Offers teens a call to action to protect all voters from disenfranchisement.

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VOTE!

WOMEN'S FIGHT FOR ACCESS TO THE BALLOT BOX

A history of the struggle for universal suffrage in the United States.

Initially suffrage was reserved for white male property owners, and while the property ownership requirement had largely been eliminated by 1800, white women were still disenfranchised, with legal control of their bodies and possessions transferring to their husbands upon marriage. Frazer (Economic Inequality, 2018) details the events and people that brought about incremental change and the eventual passage of the 19th Amendment. Suffragists’ advocacy of reform issues—abolition, free love, temperance—is also covered. Frazer does not shy away from naming the underlying racism, nativism, and elitism espoused by early suffragists such as Susan B. Anthony and Elizabeth Cady Stanton, the discomfort within the larger movement of black suffragists like Ida Wells-Barnett and Frances Harper, or the complacency of white suffragists in the implementation of Jim Crow laws instituting poll taxes and literacy tests on black men. Frazer ends with warnings about current attempts at voter suppression and calls for the protection of voting rights and the mobilization of female voters. As this is a brief overview, some topics could have benefited from additional nuance and exploration, such as historical shifts in the Republican Party and barriers to Indigenous people’s suffrage. Informative sidebars break up the text and offer important context.

Offers teens a call to action to protect all voters from disenfranchisement. (glossary, source notes, bibliography, further information, index, photo credits) (Nonfiction. 12-16)

Pub Date: Aug. 6, 2019

ISBN: 978-1-5415-2815-4

Page Count: 120

Publisher: Twenty-First Century/Lerner

Review Posted Online: May 8, 2019

Kirkus Reviews Issue: June 1, 2019

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An engaging, admiring, and insightful portrait of an uncompromising, civic-minded, visionary artist.

MAYA LIN

THINKING WITH HER HANDS

One of the world’s most celebrated creators of civic architecture is profiled in this accessible, engaging biography.

Similar in style and format to her Everybody Paints!: The Lives and Art of the Wyeth Family (2014) and Wideness and Wonder: The Life and Art of Georgia O’Keeffe (2011), Rubin’s well-researched profile examines the career, creative processes, and career milestones of Maya Lin. Rubin discusses at length Lin’s most famous achievement, designing the Vietnam Veterans Memorial in Washington, D.C. Chinese-American Lin was a reserved college student who entered and won the competition to design and build the memorial. Her youth and ethnicity were subjects of great controversy, and Rubin discusses how Lin fought to ensure her vision of the memorial remained intact. Other notable works by Lin, including the Civil Rights Memorial for the Southern Poverty Law Center in Montgomery, Alabama, a library and chapel for the Children’s Defense Fund, the Museum of Chinese in America, and the outdoor Wave Field project are examined but not in as much depth as the Vietnam Veterans Memorial. Attractively designed, the book is illustrated extensively with color photos and drawings.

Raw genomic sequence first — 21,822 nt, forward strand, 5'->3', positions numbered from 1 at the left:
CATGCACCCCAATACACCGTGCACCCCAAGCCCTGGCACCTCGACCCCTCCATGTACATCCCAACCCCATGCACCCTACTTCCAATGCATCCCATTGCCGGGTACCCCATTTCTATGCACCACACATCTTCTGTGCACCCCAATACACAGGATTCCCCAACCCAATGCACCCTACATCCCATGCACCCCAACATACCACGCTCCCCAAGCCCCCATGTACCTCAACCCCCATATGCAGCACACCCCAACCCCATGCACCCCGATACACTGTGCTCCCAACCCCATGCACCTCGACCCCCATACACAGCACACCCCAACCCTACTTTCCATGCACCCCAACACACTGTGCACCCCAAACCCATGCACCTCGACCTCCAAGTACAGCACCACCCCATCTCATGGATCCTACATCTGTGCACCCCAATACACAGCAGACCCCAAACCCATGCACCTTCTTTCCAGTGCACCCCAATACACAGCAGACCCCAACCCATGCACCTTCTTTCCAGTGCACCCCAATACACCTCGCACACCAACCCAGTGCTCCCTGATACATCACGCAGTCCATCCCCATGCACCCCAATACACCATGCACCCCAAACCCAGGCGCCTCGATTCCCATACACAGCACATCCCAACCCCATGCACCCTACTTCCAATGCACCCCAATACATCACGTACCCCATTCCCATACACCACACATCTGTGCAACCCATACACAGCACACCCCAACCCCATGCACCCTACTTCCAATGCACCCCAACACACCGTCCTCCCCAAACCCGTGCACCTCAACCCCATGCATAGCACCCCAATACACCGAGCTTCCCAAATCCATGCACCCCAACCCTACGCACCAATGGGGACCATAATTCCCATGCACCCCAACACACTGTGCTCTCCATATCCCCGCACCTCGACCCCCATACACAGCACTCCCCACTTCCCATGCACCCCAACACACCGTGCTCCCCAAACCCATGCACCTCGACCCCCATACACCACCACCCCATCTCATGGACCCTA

An engaging, admiring, and insightful portrait of an uncompromising, civic-minded, visionary artist. (bibliography, source notes, index) (Biography. 12-15)

Pub Date: Nov. 7, 2017

ISBN: 978-1-4521-0837-7

Page Count: 112

Publisher: Chronicle

Review Posted Online: Aug. 21, 2017

Kirkus Reviews Issue: Sept. 1, 2017

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ENDANGERED

From the Ape Quartet series , Vol. 1

Congolese-American Sophie makes a harrowing trek through a war-torn jungle to protect a young bonobo.

On her way to spend the summer at the bonobo sanctuary her mother runs, 14-year-old Sophie rescues a sickly baby bonobo from a trafficker. Though her Congolese mother is not pleased Sophie paid for the ape, she is proud that Sophie works to bond with Otto, the baby. A week before Sophie's to return home to her father in Miami, her mother must take advantage
of a charter flight to relocate some apes, and she leaves Sophie with Otto and the sanctuary workers. War breaks out, and after missing a U.N. flight out, Sophie must hide herself and Otto from violent militants and starving villagers. Unable to take Otto out of the country, she decides finding her mother hundreds of miles to the north is her only choice. Schrefer jumps from his usual teen suspense to craft this well-researched tale of jungle survival set during a fictional conflict in the Democratic Republic of Congo. Realistic characters (ape and human) deal with disturbing situations described in graphic, but never gratuitous detail. The lessons Sophie learns about her childhood home, love and what it means to be endangered will resonate with readers.

Even if some hairbreadth escapes test credulity, this is a great next read for fans of our nearest ape cousins or survival adventure. (map, author's note, author Q&A) (Adventure. 12-16)

Pub Date: Nov. 1, 2012

ISBN: 978-0-545-16576-1

Page Count: 272

Publisher: Scholastic

Review Posted Online: Oct. 3, 2012

Kirkus Reviews Issue: Nov. 1, 2012

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